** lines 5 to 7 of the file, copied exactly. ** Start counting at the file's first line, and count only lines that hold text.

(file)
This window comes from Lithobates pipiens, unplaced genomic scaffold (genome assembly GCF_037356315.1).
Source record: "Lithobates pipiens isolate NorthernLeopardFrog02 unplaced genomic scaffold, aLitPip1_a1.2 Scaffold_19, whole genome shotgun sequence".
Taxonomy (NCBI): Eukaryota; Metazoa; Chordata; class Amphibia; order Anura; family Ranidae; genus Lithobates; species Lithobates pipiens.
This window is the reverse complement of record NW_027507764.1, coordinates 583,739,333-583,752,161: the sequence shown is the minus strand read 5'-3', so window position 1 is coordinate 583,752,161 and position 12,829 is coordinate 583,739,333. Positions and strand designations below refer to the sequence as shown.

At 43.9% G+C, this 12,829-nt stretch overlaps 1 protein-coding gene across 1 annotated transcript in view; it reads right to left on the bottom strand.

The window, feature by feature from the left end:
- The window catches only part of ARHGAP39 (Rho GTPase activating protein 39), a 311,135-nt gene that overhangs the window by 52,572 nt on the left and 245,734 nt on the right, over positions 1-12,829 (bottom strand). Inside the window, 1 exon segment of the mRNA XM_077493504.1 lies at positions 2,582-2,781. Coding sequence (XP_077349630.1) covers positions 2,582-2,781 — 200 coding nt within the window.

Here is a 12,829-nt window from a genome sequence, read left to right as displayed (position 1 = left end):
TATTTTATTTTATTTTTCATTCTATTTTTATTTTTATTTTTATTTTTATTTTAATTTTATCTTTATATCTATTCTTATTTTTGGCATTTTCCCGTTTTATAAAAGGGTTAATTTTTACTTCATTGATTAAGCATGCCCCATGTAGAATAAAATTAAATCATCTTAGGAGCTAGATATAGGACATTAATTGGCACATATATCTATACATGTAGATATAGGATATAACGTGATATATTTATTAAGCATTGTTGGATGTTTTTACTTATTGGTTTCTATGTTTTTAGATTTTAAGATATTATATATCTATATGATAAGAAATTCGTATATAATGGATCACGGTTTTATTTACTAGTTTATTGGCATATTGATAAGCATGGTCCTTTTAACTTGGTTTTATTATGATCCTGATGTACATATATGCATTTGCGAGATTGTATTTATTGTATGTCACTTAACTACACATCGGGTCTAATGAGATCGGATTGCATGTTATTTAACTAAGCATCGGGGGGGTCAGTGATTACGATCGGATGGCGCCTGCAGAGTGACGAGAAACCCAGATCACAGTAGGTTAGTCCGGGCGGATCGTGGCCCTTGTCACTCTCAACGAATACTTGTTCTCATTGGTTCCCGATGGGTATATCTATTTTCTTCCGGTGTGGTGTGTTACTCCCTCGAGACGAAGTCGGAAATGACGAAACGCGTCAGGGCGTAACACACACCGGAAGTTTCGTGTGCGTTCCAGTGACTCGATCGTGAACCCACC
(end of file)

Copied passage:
At 43.9% G+C, this 12,829-nt stretch overlaps 1 protein-coding gene across 1 annotated transcript in view; it reads right to left on the bottom strand.

The window, feature by feature from the left end:
- The window catches only part of ARHGAP39 (Rho GTPase activating protein 39), a 311,135-nt gene that overhangs the window by 52,572 nt on the left and 245,734 nt on the right, over positions 1-12,829 (bottom strand). Inside the window, 1 exon segment of the mRNA XM_077493504.1 lies at positions 2,582-2,781. Coding sequence (XP_077349630.1) covers positions 2,582-2,781 — 200 coding nt within the window.